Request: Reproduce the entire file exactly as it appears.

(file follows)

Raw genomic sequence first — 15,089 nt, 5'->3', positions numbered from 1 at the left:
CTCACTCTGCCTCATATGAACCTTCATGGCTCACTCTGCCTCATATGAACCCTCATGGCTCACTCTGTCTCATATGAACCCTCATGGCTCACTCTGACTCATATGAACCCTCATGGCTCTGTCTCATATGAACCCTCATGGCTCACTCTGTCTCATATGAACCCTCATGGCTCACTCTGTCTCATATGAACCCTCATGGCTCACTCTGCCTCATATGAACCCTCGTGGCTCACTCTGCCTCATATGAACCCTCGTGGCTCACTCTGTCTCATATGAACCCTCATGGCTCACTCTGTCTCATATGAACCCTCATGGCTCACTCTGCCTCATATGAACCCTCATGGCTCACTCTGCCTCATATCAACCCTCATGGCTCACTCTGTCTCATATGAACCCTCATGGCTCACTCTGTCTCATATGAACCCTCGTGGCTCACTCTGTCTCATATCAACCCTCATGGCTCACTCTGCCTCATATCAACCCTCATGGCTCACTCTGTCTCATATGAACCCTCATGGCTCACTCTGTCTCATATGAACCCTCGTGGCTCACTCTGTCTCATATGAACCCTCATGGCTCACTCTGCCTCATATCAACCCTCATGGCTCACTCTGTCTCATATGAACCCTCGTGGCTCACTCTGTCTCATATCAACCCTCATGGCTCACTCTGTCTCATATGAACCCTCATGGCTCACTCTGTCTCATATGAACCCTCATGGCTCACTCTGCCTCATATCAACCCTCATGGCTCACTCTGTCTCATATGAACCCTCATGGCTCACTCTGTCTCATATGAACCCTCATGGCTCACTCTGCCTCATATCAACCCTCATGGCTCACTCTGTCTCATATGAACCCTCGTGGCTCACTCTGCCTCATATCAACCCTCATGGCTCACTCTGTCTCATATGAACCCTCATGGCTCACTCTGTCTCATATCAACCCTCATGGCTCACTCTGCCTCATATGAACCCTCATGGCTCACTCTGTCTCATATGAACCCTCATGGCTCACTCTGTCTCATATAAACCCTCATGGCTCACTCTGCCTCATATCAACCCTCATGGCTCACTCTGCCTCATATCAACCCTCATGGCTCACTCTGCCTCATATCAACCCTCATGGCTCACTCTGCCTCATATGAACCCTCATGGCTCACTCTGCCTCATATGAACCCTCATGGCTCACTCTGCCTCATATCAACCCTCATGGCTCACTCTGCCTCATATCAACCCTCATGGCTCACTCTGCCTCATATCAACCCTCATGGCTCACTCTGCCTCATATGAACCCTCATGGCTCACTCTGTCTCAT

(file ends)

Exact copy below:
Raw genomic sequence first — 15,089 nt, 5'->3', positions numbered from 1 at the left:
CTCACTCTGCCTCATATGAACCTTCATGGCTCACTCTGCCTCATATGAACCCTCATGGCTCACTCTGTCTCATATGAACCCTCATGGCTCACTCTGACTCATATGAACCCTCATGGCTCTGTCTCATATGAACCCTCATGGCTCACTCTGTCTCATATGAACCCTCATGGCTCACTCTGTCTCATATGAACCCTCATGGCTCACTCTGCCTCATATGAACCCTCGTGGCTCACTCTGCCTCATATGAACCCTCGTGGCTCACTCTGTCTCATATGAACCCTCATGGCTCACTCTGTCTCATATGAACCCTCATGGCTCACTCTGCCTCATATGAACCCTCATGGCTCACTCTGCCTCATATCAACCCTCATGGCTCACTCTGTCTCATATGAACCCTCATGGCTCACTCTGTCTCATATGAACCCTCGTGGCTCACTCTGTCTCATATCAACCCTCATGGCTCACTCTGCCTCATATCAACCCTCATGGCTCACTCTGTCTCATATGAACCCTCATGGCTCACTCTGTCTCATATGAACCCTCGTGGCTCACTCTGTCTCATATGAACCCTCATGGCTCACTCTGCCTCATATCAACCCTCATGGCTCACTCTGTCTCATATGAACCCTCGTGGCTCACTCTGTCTCATATCAACCCTCATGGCTCACTCTGTCTCATATGAACCCTCATGGCTCACTCTGTCTCATATGAACCCTCATGGCTCACTCTGCCTCATATCAACCCTCATGGCTCACTCTGTCTCATATGAACCCTCATGGCTCACTCTGTCTCATATGAACCCTCATGGCTCACTCTGCCTCATATCAACCCTCATGGCTCACTCTGTCTCATATGAACCCTCGTGGCTCACTCTGCCTCATATCAACCCTCATGGCTCACTCTGTCTCATATGAACCCTCATGGCTCACTCTGTCTCATATCAACCCTCATGGCTCACTCTGCCTCATATGAACCCTCATGGCTCACTCTGTCTCATATGAACCCTCATGGCTCACTCTGTCTCATATAAACCCTCATGGCTCACTCTGCCTCATATCAACCCTCATGGCTCACTCTGCCTCATATCAACCCTCATGGCTCACTCTGCCTCATATCAACCCTCATGGCTCACTCTGCCTCATATGAACCCTCATGGCTCACTCTGCCTCATATGAACCCTCATGGCTCACTCTGCCTCATATCAACCCTCATGGCTCACTCTGCCTCATATCAACCCTCATGGCTCACTCTGCCTCATATCAACCCTCATGGCTCACTCTGCCTCATATGAACCCTCATGGCTCACTCTGTCTCAT